Like all the big AI companies, Bing's Image Creator software has a content policy that prohibits creation of images that encourage sexual abuse, suicide, graphic violence, hate speech, bullying, deception, and disinformation. Some of the rules are heavy-handed even by the usual "trust and safety" standards (hate speech is defined as speech that "excludes" individuals on the basis of any actual or perceived "characteristic that is consistently associated with systemic prejudice or marginalization"). Predictably, this will exclude a lot of perfectly anodyne images. But the rules are the least of it. The more impactful, and interesting, question is how those rules are actually applied.
I now have a pinhole view of AI safety rules in action, and it sure looks as though Bing is taking very broad rules and training their engine to apply them even more broadly than anyone would expect.
Here's my experience. I have been using Bing Image Creator lately to create Cybertoonz (examples here, here, and here), despite my profound lack of artistic talent. It had the usual technical problems -- too many fingers, weird faces -- and some problems I suspected were designed to avoid "gotcha" claims of bias. For example, if I asked for a picture of members of the European Court of Justice, the engine almost always created images of more women and identifiable minorities than the CJEU is likely to have in the next fifty years. But if the AI engine's political correctness detracted from the message of the cartoon, it was easy enough to prompt for male judges, and Bing didn't treat this as "excluding" images by gender, as one might have feared.
My more recent experience is a little more disturbing. I created this Cybertoonz cartoon to illustrate Silicon Valley's counterintuitive claim that social media is engaged in protected speech when it suppresses the speech of many of its users. My image prompt was some variant of "Low angle shot of a male authority figure in a black t-shirt who stands and speaks into a loudspeaker in a large group of seated people wearing gags or tape over their mouths. Digital art lo-fi".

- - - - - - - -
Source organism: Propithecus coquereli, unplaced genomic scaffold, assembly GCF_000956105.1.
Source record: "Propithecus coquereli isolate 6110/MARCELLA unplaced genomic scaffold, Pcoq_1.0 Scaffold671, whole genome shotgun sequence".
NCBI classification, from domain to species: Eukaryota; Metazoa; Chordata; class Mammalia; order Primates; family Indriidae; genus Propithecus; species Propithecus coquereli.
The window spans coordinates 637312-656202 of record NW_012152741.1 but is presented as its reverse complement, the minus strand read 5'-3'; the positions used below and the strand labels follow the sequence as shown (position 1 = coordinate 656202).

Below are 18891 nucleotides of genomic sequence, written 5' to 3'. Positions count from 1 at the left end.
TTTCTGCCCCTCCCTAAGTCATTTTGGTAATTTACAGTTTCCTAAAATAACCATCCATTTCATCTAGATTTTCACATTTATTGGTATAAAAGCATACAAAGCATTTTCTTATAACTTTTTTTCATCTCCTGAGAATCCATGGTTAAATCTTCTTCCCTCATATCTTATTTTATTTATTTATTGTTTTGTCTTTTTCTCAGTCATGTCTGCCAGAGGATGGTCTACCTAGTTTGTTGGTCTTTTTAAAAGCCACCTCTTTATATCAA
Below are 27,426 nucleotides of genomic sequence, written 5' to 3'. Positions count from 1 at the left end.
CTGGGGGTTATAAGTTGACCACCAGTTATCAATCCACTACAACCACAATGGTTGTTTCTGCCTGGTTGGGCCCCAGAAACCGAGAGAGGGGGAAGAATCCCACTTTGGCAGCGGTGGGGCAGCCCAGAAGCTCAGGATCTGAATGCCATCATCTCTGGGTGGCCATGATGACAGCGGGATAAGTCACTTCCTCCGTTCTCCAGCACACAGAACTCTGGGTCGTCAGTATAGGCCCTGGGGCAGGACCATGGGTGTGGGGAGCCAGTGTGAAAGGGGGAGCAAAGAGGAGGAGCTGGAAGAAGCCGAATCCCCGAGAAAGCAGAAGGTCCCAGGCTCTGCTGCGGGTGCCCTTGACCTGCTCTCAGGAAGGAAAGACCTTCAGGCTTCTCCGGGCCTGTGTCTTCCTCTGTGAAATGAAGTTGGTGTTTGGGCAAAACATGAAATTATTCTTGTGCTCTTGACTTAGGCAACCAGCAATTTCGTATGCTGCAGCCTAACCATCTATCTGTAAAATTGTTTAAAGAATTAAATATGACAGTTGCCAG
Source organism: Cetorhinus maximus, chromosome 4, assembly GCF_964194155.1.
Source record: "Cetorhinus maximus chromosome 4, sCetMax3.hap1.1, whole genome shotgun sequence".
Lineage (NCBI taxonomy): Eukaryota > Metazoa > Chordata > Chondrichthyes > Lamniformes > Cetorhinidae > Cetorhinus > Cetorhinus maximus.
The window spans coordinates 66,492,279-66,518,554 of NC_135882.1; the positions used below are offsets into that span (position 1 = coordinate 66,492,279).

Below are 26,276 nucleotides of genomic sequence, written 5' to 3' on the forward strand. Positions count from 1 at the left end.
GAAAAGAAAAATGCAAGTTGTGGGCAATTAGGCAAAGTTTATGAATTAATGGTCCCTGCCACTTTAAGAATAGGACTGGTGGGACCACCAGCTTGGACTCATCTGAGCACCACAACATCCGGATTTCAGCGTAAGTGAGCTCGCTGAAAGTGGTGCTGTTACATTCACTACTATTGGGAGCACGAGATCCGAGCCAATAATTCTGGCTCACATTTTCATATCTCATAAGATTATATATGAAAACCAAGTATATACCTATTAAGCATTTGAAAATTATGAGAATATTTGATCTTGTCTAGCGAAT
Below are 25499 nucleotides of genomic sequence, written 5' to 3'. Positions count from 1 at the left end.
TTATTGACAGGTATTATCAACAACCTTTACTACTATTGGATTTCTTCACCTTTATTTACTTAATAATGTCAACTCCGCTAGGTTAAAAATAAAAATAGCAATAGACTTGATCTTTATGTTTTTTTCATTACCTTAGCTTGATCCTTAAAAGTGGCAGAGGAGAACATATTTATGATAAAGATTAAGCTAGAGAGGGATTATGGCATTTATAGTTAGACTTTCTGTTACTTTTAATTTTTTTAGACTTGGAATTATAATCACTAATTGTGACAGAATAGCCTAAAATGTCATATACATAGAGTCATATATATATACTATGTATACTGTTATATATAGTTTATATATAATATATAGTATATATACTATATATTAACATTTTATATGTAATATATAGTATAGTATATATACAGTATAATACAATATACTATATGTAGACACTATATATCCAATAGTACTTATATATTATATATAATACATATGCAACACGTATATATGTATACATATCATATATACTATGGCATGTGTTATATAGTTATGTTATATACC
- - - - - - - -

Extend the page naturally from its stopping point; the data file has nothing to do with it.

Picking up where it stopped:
As always, Bing's first attempt was surprisingly good, but flawed, and getting a useable version required dozens of edits of the prompt. None of the images were quite right. I finally settled for the one that worked best, turned it into a Cybertoonz cartoon, and published it. But I hadn't given up on finding something better, so I went back the next day and ran the prompt again.
This time, Bing balked. It told me my prompt violated Bing's safety standards:
After some experimenting, it became clear that what Bing objected to was depicting an audience "wearing gags or tape over their mouths."
How does this violate Bing's safety rules? Are gags an incitement to violence? A marker for "[n]on-consensual intimate activity"? In context, those interpretations of the rules are ridiculous. But Bing isn't interpreting the rules in context. It's trying to write additional code to make sure there are no violations of the rules, come hell or high water. So if there's a chance that the image it produces might show non-consensual sex or violence, the trust and safety code is going to reject it.
This is almost certainly the future of AI trust and safety limits. It will start with overbroad rules written to satisfy left-leaning critics of Silicon Valley. Then those overbroad rules will be further broadened by hidden code written to block many perfectly compliant prompts just to ensure that it blocks a handful of noncompliant prompts.
In the Cybertoonz context, such limits on AI output are simply an annoyance. But AI isn't always going to be a toy. It's going to be used in medicine, hiring, and other critical contexts, and the same dynamic will be at work there. AI companies will be pressured to adopt trust and safety standards and implementing code that aggressively bar outcomes that might offend the left half of American political discourse. In applications that affect people's lives, however, the code that ensures those results will have a host of unanticipated consequences, many of which no one can defend.
Given the stakes, my question is simple. How do we avoid those consequences, and who is working to prevent them?